As Fidel Castro begins his 37th year as Cuban president, expectations are lower than ever among Miami’s exile community that the gray-bearded leader’s rule is about to end. Only 14% of those questioned in a recent poll think he will fall from power this year.
But that does not mean Cuba or Castro has lost any incendiary power among Cuban Americans. From the streets of Miami’s Little Havana to the halls of the Florida Legislature in Tallahassee, the topic of Cuba and Castro remains emotional and preeminent.
“It’s time to go, Castro,” Sen. Jesse Helms shouted Monday to a crowd of 1,500 Cuban Americans who waved Cuban flags and homemade signs in support of the North Carolina Republican’s proposal to tighten the U.S. embargo on Cuba.
But it doesn’t take a visit from a prominent conservative or a raucous rally to keep Cuba in Miami’s headlines. In the last week alone, the Communist island 90 miles from Key West has been the focus of a proposed tourism tax that would raise $1.4 million a year for anti-Castro television ads, and an uproarious academic forum at the University of Florida in which three professors from Havana were urged to defect. They declined.
In yet another Cuba-related controversy that threatens to boil over, the American Civil Liberties Union has charged Florida International University in Miami with attempting to block a speech Thursday by a young Cuban Communist leader by insisting that the sponsors come up with $3,000 for security. University officials said the appearance by Kenia Serrano Puig is likely to incite protests and possibly a riot, as occurred during a similar 1992 event.
In a letter to the university, the ACLU’s Benjamin S. Waxman said that demanding a security fee from the school’s Young Socialist Club was “just another way to censor free speech.” He threatened to sue.
In Greater Miami, where Cuban Americans represent the largest single ethnic group, love for Cuba and revulsion of Castro are oft-used yardsticks for measuring such issues as immigration, free speech and political ideology.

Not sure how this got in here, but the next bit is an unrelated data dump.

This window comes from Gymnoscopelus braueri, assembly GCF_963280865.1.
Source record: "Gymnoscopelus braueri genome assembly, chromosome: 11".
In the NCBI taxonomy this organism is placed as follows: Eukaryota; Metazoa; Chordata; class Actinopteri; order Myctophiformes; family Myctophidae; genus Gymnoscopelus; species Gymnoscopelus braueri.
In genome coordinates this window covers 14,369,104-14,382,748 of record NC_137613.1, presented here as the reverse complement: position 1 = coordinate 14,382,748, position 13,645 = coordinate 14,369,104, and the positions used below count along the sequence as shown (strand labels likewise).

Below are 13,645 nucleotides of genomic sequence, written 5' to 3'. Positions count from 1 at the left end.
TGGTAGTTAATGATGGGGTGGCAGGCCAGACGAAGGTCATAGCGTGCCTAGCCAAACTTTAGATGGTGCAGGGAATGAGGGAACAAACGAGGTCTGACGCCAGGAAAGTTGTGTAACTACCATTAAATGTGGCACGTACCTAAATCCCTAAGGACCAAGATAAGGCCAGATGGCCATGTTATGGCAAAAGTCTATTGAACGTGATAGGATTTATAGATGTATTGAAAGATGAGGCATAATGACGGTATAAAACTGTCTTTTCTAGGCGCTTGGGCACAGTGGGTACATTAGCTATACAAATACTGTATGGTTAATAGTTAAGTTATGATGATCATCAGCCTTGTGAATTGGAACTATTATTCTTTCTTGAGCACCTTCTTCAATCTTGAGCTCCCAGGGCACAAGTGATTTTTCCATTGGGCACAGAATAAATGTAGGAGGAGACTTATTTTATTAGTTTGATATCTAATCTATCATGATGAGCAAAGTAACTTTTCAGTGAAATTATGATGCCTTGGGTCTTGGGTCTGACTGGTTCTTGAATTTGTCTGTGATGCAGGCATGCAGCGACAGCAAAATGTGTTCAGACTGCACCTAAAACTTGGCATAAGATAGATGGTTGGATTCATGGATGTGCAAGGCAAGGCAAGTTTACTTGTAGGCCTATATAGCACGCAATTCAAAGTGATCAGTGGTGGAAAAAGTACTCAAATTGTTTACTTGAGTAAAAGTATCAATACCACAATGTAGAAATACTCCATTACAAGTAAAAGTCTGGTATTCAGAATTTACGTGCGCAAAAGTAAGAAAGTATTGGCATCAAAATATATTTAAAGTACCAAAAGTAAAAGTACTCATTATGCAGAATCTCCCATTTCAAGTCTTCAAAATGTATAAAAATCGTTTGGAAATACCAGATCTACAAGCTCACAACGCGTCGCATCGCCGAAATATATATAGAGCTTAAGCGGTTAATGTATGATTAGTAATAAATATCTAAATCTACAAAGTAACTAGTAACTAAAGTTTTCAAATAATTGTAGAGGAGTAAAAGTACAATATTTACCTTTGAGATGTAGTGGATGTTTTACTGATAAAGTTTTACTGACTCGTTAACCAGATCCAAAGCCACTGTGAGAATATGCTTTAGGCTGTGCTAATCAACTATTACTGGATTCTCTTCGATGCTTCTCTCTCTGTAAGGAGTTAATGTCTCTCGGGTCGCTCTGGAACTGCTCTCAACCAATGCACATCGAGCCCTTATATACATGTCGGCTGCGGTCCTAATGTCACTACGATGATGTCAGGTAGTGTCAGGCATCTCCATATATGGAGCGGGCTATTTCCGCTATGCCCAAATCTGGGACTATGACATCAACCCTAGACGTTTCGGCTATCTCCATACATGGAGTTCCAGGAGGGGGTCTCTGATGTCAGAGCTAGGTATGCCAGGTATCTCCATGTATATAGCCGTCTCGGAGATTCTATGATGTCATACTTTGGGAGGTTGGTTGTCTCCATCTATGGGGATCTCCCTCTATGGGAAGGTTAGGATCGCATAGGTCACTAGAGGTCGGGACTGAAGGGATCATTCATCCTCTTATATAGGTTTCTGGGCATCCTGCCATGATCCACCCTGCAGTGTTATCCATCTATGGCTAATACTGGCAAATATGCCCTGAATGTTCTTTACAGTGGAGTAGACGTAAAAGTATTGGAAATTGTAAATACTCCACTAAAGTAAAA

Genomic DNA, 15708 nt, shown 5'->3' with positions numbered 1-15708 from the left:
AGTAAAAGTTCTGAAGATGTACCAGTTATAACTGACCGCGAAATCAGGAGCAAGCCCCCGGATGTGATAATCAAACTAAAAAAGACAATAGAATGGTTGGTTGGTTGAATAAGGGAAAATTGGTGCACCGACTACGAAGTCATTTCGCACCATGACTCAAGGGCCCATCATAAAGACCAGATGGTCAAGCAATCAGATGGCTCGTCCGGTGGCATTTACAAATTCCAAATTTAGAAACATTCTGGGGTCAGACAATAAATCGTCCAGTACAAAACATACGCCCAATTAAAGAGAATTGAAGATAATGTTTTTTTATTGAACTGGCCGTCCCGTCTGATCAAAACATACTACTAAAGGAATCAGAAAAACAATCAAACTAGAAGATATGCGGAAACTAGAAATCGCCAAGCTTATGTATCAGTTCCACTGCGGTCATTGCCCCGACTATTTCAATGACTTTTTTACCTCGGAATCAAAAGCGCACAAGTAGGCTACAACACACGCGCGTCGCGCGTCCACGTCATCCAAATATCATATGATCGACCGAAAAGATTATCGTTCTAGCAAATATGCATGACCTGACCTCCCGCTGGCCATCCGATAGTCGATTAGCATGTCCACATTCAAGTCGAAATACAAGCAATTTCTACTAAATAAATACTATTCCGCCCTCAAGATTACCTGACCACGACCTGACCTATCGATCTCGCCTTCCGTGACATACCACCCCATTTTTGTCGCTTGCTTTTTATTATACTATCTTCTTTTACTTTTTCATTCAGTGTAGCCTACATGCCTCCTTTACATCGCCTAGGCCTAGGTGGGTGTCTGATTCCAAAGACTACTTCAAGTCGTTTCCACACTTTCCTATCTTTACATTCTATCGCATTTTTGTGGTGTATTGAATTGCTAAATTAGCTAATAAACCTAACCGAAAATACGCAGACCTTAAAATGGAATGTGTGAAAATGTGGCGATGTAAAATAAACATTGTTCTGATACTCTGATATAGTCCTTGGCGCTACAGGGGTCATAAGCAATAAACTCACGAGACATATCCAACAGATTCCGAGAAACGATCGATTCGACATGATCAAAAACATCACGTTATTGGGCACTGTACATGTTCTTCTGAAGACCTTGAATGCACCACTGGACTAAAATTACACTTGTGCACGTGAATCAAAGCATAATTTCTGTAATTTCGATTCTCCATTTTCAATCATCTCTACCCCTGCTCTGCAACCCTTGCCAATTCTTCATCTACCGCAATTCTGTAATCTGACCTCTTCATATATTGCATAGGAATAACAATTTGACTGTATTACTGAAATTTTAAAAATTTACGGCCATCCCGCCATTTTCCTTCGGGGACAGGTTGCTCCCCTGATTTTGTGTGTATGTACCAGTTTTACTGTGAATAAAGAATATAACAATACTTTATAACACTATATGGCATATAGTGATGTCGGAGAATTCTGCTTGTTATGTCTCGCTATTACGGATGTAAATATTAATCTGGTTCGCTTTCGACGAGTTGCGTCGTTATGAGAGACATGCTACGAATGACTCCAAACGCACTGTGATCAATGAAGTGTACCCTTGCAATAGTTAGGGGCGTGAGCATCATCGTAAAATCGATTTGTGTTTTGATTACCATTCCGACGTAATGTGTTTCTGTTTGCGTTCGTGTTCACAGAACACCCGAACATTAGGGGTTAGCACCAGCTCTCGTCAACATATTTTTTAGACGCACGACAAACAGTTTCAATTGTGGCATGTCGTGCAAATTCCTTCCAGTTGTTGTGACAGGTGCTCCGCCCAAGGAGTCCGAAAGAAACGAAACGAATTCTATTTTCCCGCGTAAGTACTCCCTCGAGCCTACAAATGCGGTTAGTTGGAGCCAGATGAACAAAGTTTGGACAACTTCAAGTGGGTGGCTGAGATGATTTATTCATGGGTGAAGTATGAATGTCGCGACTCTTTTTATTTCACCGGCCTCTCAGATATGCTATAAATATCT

“Remember,” says Guillermo J. Grenier, a sociology professor at Florida International University, “Miami is the only place where a candidate for mayor has to have a foreign policy. The tourism tax proposal shows that you can still make a few bucks if you put your eggs in the anti-Castro basket. The Cuban obsession is still here.”
That Cuban obsession led Rep. Luis Morse to tack the anti-Castro ad campaign onto a proposed one-cent restaurant tax that seemed to be doomed. Morse, a Miami Republican, suggested using 20% of tax revenues for a don’t-travel-to-Cuba campaign, to be waged primarily in Canada and Germany.
“Anyone who vehemently desires the freedom of Cuba ought to take every opportunity to educate the world about the sad Cuban reality,” explained Morse, who was wounded at the failed Bay of Pigs invasion in 1961.
At least one Florida lawmaker--a non-Cuban--has had the temerity to say enough is enough. “The point is, this is America, folks. Let’s stop trying to topple Fidel Castro in these chambers,” Rep. Suzanne Jacobs said Tuesday, a day after the second-term Democrat from Delray Beach angered Cuban American lawmakers by refusing to sign a resolution honoring the Bay of Pigs veterans.
“I agree with every single thing (Cuban American lawmakers) are saying. But we are not here to talk about Cuba. And this goes on all the time. It’s extremely distracting,” Jacobs said.
Nonetheless, in South Florida the issue of Cuba is likely to endure.
Leonardo Rodriguez, a Florida International University vice president, describes Cuba as “a wound that continues to bleed” in the minds of many exiles.
While defending the American ideal of free speech and academic freedom, Rodriguez also says that for many Cuban-born U.S. residents, allowing representatives of the Castro government to speak here is blasphemous. “When you have husbands, brothers and sons executed or jailed for long years, you cannot help but react in a very visceral way to any type of presentation by that government.”